Eye Tattooing

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 by Zeba A. Syed, MD on September 13, 2020.


This article discusses the history, indications, techniques, and risks/benefits of eye tattooing procedures including both medically-indicated corneal tattooing, and purely cosmetic body modification practice of eyeball (subconjunctival/episcleral) tattooing.

Corneal tattooing

Introduction

Keratopigmentation or corneal tattooing is a procedure used for centuries to improve the cosmetic appearance of corneal scars and leukomas.[1] Keratopigmentation has been used to also treat visual symptoms associated with corneal and iris abnormalities. Several techniques have been developed using a variety of ink pigments to achieve the best functional and cosmetic results.

Indications

Clinical photograph showing a corneal tattoo for a cosmetically displeasing inferior scar in a young woman. Courtesy of Robert W. Weisenthal, MD. https://www.aao.org/image/corneal-tattoo © 2019 American Academy of Ophthalmology

A valuable therapeutic alternative in a select group of patients in whom non-surgical (ex. contact lenses) and reconstructive surgical procedures will not result in functional or cosmetic improvement. Most common indications include corneal scars, leucomas, aniridia, polycoria, traumatic iris defects, and iridodialysis.[1][2][3][4] Other uses reported in the literature include symptomatic glare or diplopia associated with laser peripheral iridotomies[5] and intractable binocular diplopia.[6][7]

Techniques

Staining method: Direct application of tattoo ink to anterior surface of cornea. Benefits include fast procedure with uniform dye application. Limitations of this technique include relative impermeance of dye resulting in a high risk of fading.[2]

Impregnation method: Tattoo pigment is directly introduced into the corneal tissue by needle puncture. Benefit is longer retention of pigment but more difficult and time consuming procedure. Irregularly placed pigment deposits can cause light scatter.[2]

Lamellar keratectomy technique: Benefits include longer retention of pigment and lower risk of recurrent corneal erosions. Panda et al. compared a series of patients who underwent conventional (impregnation) tattooing vs lamellar pocket procedure and noted greater pigment density, no episodes of erosion and none of the cases required repeat treatment at 1 year follow-up.[8]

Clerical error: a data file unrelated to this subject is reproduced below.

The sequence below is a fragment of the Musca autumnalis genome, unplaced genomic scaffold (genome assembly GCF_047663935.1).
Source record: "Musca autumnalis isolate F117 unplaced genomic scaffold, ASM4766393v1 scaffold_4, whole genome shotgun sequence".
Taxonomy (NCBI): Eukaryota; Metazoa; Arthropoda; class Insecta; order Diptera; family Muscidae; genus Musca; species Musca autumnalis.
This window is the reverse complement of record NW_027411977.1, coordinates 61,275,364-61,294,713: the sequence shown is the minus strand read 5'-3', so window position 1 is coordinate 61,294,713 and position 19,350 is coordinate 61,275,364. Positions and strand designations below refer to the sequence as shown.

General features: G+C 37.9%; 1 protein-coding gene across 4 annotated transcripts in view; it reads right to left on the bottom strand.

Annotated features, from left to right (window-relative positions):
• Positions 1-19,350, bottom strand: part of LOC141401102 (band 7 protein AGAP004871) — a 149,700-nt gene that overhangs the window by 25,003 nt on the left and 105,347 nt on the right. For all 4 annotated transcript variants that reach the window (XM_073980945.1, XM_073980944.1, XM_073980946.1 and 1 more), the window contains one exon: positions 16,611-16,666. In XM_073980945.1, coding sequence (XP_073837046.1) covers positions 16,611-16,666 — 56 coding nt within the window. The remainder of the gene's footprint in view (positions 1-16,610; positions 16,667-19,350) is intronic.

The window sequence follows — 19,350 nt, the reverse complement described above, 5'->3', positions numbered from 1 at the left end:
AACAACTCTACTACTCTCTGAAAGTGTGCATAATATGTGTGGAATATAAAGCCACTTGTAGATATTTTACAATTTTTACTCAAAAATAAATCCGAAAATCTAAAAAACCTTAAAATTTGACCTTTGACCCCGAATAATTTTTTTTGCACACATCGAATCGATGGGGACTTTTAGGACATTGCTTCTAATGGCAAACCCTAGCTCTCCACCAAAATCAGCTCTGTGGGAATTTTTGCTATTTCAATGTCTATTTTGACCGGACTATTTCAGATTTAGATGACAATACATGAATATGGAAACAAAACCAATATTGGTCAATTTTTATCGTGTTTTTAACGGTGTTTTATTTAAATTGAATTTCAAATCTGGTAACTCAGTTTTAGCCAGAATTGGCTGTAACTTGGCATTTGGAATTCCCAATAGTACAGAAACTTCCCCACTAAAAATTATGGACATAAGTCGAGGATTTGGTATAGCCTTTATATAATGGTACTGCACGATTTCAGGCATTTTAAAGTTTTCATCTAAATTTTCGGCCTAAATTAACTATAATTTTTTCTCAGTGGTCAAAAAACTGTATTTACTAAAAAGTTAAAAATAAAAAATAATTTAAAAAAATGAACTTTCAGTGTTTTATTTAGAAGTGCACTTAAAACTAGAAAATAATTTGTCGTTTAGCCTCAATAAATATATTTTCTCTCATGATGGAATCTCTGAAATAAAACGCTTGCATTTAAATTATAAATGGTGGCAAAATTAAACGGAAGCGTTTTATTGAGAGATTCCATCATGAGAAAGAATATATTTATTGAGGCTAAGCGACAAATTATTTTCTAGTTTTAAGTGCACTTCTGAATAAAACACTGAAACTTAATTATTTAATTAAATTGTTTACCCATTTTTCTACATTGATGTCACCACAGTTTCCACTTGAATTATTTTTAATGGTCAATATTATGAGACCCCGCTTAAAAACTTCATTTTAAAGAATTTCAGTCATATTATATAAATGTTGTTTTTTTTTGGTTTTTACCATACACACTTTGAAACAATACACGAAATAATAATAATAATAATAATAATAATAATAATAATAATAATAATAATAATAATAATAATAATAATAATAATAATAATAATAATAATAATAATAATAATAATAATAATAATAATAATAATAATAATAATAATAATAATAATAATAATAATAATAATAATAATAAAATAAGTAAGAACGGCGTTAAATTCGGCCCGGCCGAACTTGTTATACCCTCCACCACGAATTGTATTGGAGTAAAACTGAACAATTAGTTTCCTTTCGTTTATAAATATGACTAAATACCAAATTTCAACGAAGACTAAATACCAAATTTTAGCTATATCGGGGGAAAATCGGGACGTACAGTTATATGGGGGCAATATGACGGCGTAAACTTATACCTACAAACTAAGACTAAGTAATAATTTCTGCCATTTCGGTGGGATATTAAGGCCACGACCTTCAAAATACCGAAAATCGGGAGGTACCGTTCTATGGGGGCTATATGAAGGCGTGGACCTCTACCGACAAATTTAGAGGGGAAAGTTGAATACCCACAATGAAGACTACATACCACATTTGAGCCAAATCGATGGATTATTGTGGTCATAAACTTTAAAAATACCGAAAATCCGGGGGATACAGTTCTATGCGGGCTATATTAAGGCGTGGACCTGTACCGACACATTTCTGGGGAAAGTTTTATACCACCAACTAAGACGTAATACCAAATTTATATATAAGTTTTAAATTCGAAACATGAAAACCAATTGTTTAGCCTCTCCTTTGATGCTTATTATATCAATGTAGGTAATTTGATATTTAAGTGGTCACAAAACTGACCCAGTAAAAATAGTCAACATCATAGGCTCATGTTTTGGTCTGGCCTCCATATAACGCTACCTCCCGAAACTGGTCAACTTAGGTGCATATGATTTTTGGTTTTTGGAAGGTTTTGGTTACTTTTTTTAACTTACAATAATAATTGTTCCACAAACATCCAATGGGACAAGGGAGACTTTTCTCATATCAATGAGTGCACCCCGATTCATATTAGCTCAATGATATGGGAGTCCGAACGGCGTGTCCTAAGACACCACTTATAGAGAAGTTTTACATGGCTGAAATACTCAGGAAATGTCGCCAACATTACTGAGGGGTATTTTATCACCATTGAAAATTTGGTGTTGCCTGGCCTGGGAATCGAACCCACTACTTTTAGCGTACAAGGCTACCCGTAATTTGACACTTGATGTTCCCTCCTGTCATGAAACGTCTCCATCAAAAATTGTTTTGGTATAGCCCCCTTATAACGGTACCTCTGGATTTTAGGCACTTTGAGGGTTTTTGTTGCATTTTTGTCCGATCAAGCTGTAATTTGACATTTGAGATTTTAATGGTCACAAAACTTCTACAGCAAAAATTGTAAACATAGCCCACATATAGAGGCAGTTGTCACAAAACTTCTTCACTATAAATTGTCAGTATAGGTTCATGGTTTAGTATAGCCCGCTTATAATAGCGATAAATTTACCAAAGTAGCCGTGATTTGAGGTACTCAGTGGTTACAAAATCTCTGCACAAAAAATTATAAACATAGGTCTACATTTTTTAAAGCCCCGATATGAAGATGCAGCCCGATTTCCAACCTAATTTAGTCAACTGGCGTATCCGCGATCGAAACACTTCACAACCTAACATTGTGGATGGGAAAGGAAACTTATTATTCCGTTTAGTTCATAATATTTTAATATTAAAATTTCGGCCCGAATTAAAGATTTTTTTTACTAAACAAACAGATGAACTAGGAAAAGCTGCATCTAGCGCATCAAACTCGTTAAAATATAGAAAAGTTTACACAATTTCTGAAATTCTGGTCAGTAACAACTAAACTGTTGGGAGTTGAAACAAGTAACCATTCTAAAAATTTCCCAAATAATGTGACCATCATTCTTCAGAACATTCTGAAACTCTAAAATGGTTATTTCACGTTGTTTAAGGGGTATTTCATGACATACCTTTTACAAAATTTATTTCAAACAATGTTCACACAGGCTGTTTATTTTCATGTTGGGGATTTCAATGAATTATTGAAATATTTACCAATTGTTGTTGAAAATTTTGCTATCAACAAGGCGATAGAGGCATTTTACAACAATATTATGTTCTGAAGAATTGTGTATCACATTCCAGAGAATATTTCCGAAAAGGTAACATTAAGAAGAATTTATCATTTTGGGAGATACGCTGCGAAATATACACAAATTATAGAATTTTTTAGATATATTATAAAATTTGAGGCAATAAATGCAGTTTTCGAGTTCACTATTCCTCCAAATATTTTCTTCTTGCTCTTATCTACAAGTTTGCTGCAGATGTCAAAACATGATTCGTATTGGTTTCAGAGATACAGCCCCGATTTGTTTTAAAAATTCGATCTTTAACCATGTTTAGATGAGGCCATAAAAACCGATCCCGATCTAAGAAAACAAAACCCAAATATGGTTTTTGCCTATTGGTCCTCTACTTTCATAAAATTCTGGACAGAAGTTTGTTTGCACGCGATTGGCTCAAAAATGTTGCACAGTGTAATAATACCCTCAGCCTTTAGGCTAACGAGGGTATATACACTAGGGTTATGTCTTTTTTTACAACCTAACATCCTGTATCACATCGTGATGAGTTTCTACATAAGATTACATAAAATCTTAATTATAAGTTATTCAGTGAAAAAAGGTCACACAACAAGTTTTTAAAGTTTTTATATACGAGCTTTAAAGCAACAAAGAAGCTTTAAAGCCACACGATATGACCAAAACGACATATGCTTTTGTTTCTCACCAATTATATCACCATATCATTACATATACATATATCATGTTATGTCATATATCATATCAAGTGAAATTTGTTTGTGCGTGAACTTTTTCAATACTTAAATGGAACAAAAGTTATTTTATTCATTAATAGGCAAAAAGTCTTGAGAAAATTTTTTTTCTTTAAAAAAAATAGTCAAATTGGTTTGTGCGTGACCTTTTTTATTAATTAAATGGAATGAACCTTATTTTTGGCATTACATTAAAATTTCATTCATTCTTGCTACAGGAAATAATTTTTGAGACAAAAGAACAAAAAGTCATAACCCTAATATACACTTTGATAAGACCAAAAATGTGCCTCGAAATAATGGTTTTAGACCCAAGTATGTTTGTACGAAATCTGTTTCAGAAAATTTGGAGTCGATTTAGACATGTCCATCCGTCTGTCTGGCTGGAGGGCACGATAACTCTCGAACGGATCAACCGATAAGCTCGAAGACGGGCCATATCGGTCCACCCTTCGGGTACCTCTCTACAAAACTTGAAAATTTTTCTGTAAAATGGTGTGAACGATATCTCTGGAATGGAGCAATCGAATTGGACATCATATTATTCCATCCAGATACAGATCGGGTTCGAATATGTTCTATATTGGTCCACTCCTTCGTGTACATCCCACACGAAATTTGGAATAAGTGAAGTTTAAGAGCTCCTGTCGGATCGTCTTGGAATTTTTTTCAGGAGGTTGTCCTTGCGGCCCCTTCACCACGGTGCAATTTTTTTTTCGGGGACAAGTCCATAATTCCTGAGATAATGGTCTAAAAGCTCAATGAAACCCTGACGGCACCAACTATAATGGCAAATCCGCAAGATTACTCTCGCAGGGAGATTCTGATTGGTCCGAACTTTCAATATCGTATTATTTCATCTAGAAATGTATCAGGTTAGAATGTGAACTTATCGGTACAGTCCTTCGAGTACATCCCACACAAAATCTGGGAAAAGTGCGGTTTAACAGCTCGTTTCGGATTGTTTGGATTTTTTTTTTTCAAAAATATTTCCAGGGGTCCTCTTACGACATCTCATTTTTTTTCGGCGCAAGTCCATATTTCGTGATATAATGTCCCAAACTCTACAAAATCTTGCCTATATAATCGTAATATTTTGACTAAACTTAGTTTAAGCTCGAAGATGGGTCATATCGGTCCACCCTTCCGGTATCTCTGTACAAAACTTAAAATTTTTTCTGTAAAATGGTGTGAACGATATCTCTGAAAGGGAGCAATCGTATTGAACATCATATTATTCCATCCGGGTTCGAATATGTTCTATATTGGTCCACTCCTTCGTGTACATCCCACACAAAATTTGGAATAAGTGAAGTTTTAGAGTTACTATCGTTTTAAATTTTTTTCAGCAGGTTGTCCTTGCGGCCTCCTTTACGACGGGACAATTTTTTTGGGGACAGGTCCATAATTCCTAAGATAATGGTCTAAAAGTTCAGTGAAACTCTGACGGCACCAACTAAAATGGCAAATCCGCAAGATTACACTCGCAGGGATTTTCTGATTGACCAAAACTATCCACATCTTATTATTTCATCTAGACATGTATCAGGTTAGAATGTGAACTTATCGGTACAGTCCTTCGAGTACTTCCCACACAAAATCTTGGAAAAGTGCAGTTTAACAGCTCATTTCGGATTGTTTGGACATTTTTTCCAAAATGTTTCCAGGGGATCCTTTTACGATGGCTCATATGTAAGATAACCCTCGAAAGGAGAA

Femto-assisted corneal tattooing (FACT): A femtosecond laser is used to make a superficial corneal pocket into which tattoo ink is injected.[9] The procedure enables the ink to last longer and achieve more uniform cosmetic results. Video of the technique by Dr Keith Walter performed using a femtosecond laser. https://www.aao.org/clinical-video/corneal-tattooing

Tattoo ink selection: Historically one of the major limitations of corneal tattooing has been the lack of systemic studies demonstrating biocompatibility of pigments and resulting unavailability of reliable commercial products. A variety of sterile ink formulations have been reported in the literature. Micronized mineral pigments are a relatively new pigment that has been shown to produce good cosmetic appearance without an inflammatory response and ocular toxicity.[10]

Complications

Complications of corneal tattooing include corneal infection, inflammation, pain, and risk of inadvertent globe penetration via entry into the anterior chamber. In a case series by Alio et al., keratopigmentation with micronized mineral pigments was performed in 234 eyes of 204 patients and percentage of complications was 12.82% of which the majority was light sensitivity (49%), color fading (19%), and neovascularization (7%).[11]